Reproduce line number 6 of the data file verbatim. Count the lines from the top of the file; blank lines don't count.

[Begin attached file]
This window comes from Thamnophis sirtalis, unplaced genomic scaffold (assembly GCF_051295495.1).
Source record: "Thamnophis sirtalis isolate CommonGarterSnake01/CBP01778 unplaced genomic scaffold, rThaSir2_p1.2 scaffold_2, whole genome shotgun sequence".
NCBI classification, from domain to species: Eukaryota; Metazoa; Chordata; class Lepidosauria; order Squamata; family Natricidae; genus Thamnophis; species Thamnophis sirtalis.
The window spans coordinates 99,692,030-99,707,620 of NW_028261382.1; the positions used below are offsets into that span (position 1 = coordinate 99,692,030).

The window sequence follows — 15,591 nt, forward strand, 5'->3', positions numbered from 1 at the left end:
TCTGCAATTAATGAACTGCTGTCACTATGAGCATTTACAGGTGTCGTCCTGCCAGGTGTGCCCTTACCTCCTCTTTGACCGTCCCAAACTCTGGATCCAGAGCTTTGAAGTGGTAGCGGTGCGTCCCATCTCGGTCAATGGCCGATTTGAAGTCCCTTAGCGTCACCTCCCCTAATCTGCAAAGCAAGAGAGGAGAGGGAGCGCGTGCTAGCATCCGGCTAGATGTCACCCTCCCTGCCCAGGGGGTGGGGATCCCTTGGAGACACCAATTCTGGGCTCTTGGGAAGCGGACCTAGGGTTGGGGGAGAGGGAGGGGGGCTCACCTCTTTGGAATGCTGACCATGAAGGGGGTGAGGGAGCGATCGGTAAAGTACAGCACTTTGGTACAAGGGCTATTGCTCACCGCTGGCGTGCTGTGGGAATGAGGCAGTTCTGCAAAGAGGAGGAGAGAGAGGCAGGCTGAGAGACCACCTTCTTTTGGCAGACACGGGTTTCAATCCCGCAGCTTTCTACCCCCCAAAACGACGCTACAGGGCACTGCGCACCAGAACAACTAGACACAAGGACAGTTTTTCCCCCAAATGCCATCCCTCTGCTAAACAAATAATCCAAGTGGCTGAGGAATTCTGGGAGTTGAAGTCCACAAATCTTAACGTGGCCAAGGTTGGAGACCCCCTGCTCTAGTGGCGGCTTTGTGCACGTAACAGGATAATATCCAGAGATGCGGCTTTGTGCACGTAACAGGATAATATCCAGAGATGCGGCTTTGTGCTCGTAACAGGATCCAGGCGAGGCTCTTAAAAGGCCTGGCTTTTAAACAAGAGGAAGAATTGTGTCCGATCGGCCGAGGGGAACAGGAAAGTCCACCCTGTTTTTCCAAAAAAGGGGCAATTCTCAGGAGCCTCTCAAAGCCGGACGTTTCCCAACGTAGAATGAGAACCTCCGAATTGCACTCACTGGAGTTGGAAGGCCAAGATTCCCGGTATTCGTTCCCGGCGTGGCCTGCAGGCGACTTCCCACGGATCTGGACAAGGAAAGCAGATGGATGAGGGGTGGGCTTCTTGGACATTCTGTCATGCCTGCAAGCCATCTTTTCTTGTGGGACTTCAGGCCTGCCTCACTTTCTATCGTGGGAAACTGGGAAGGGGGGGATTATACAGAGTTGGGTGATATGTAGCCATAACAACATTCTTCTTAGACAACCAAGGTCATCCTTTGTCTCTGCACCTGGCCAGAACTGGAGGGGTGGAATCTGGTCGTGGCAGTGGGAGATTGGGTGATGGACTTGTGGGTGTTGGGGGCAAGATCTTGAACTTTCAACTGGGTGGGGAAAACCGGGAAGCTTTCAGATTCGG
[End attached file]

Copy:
TCTGCAATTAATGAACTGCTGTCACTATGAGCATTTACAGGTGTCGTCCTGCCAGGTGTGCCCTTACCTCCTCTTTGACCGTCCCAAACTCTGGATCCAGAGCTTTGAAGTGGTAGCGGTGCGTCCCATCTCGGTCAATGGCCGATTTGAAGTCCCTTAGCGTCACCTCCCCTAATCTGCAAAGCAAGAGAGGAGAGGGAGCGCGTGCTAGCATCCGGCTAGATGTCACCCTCCCTGCCCAGGGGGTGGGGATCCCTTGGAGACACCAATTCTGGGCTCTTGGGAAGCGGACCTAGGGTTGGGGGAGAGGGAGGGGGGCTCACCTCTTTGGAATGCTGACCATGAAGGGGGTGAGGGAGCGATCGGTAAAGTACAGCACTTTGGTACAAGGGCTATTGCTCACCGCTGGCGTGCTGTGGGAATGAGGCAGTTCTGCAAAGAGGAGGAGAGAGAGGCAGGCTGAGAGACCACCTTCTTTTGGCAGACACGGGTTTCAATCCCGCAGCTTTCTACCCCCCAAAACGACGCTACAGGGCACTGCGCACCAGAACAACTAGACACAAGGACAGTTTTTCCCCCAAATGCCATCCCTCTGCTAAACAAATAATCCAAGTGGCTGAGGAATTCTGGGAGTTGAAGTCCACAAATCTTAACGTGGCCAAGGTTGGAGACCCCCTGCTCTAGTGGCGGCTTTGTGCACGTAACAGGATAATATCCAGAGATGCGGCTTTGTGCACGTAACAGGATAATATCCAGAGATGCGGCTTTGTGCTCGTAACAGGATCCAGGCGAGGCTCTTAAAAGGCCTGGCTTTTAAACAAGAGGAAGAATTGTGTCCGATCGGCCGAGGGGAACAGGAAAGTCCACCCTGTTTTTCCAAAAAAGGGGCAATTCTCAGGAGCCTCTCAAAGCCGGACGTTTCCCAACGTAGAATGAGAACCTCCGAATTGCACTCACTGGAGTTGGAAGGCCAAGATTCCCGGTATTCGTTCCCGGCGTGGCCTGCAGGCGACTTCCCACGGATCTGGACAAGGAAAGCAGATGGATGAGGGGTGGGCTTCTTGGACATTCTGTCATGCCTGCAAGCCATCTTTTCTTGTGGGACTTCAGGCCTGCCTCACTTTCTATCGTGGGAAACTGGGAAGGGGGGGATTATACAGAGTTGGGTGATATGTAGCCATAACAACATTCTTCTTAGACAACCAAGGTCATCCTTTGTCTCTGCACCTGGCCAGAACTGGAGGGGTGGAATCTGGTCGTGGCAGTGGGAGATTGGGTGATGGACTTGTGGGTGTTGGGGGCAAGATCTTGAACTTTCAACTGGGTGGGGAAAACCGGGAAGCTTTCAGATTCGG